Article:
Occupational health nursing assistant - Salary and Career
Nursing technicians and assistants

Occupational health nursing assistant - Career description, activities, functions and salary

They perform technical nursing activities in public and private companies such as: hospitals, clinics and other medical care establishments, boats and homes, they work in surgery, therapy, childcare, pediatrics, psychiatry, obstetrics, occupational health and other areas. They provide patient care, ensuring their comfort and well-being, administering medications and performing surgical instrumentation tasks, properly positioning the patient and the instruments. They organize the work environment and give continuity to the shifts. They work in accordance with good practices, standards and biosafety procedures. They carry out records and prepare technical reports. They perform activities and carry out actions to promote family health.

How much does an Occupational health nursing assistant earn

A Occupational health nursing assistant earns between $1.333 and $4.410 per month, with an average monthly salary of $2.105 and a median salary of $1.800 according to an Averwage.com salary survey along with to data of professionals hired and fired by companies in the labor market.

Our research is based on the salaries of 1.295 professionals hired and dismissed by the period from 06/2021 to 05/2022 (last year).

Salary ranges for the Occupational health nursing assistant

Monthly Salary Annual Salary Salary Per Week Hourly Salary
Average wage 2.105 25.256 526 10
1º Quartile 1.333 16.001 333 6
Median Salary 1.800 21.600 450 8
3º Quartile 3.363 40.355 841 16
Higher Salary 4.410 52.915 1.102 21

Professional job categories

  • Middle level technicians
    • middle-level technicians in the biological, biochemical, health sciences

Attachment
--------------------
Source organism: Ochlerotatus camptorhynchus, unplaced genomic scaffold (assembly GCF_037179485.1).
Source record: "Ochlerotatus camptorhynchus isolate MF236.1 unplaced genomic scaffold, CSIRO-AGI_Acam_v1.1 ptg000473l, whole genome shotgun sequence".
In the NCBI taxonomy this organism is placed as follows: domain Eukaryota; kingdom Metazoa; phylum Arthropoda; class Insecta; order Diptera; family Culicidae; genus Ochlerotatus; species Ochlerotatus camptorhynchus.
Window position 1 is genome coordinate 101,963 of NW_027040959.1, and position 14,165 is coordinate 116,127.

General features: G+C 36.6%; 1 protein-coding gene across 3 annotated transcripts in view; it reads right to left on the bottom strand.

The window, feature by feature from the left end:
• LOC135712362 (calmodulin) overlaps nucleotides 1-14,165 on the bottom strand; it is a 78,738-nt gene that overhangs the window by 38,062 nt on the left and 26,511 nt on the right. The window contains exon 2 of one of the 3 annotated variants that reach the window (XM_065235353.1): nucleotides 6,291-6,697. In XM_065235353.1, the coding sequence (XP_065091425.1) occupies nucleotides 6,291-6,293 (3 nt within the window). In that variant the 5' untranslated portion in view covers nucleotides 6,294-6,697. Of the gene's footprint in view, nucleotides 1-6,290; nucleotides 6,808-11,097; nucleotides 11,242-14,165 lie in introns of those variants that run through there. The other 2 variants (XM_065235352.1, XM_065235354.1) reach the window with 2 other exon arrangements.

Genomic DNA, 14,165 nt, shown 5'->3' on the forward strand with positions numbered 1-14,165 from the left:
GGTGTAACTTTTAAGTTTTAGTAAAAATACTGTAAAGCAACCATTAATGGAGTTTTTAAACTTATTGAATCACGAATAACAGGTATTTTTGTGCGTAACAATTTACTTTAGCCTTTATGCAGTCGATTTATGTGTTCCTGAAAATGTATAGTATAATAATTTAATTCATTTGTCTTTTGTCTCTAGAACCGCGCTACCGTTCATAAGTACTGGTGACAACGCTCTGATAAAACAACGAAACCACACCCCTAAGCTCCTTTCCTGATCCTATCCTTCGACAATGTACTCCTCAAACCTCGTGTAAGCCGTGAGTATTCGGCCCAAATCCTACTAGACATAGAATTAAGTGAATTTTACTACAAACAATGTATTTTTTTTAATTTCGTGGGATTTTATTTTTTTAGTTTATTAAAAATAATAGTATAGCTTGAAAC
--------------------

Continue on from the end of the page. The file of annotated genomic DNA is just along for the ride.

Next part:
• technicians of the science of human health
        • nursing technicians and assistants

Related Positions:

Main workplaces

Nursing technicians and assistants they work in hospitals, clinics, social services, or even at home. They are salaried employees, with a formal contract, or work on their own, providing temporary services in clinics or residences. They are organized as a team, working under the permanent supervision of a nurse or another member of the higher-level health team. They work in closed environments and with shifts, or confined in a vessel, in the case of the health assistant (maritime navigation). Exception made to professionals working in family health, who, according to a specific ordinance, work eight hours a day. It is common for them to work under pressure, leading to a stressful situation. In some activities, they may be exposed to biological contamination, toxic material and radiation.

What does it take to work in the field of Nursing technicians and assistants

Admission to technical occupations requires certification of skills or a technical course in nursing (middle level). For nursing assistants, basic education and professional qualification courses are required with a minimum of four hundred class hours, which can reach fifteen hundred. The possibility of continuing the qualification will depend on the completion of high school. Currently, there are technical courses in nursing, organized modularly, with intermediate outputs for the qualification of nursing assistants. The entry requirement for these courses is complete high school, with the philosophy of continuing education, which makes it possible for the assistant to reach the technical level, by completing new modules of professional training.

Functions and activities of Occupational health nursing assistant

Nursing technicians and assistants must:

  • perform admission procedures;
  • demonstrate personal skills;
  • promote mental health;
  • administer prescription medication;
  • perform surgical instrumentation;
  • promote family health;
  • administer prescribed medication;
  • provide patient care;
  • care patient;
  • communicate;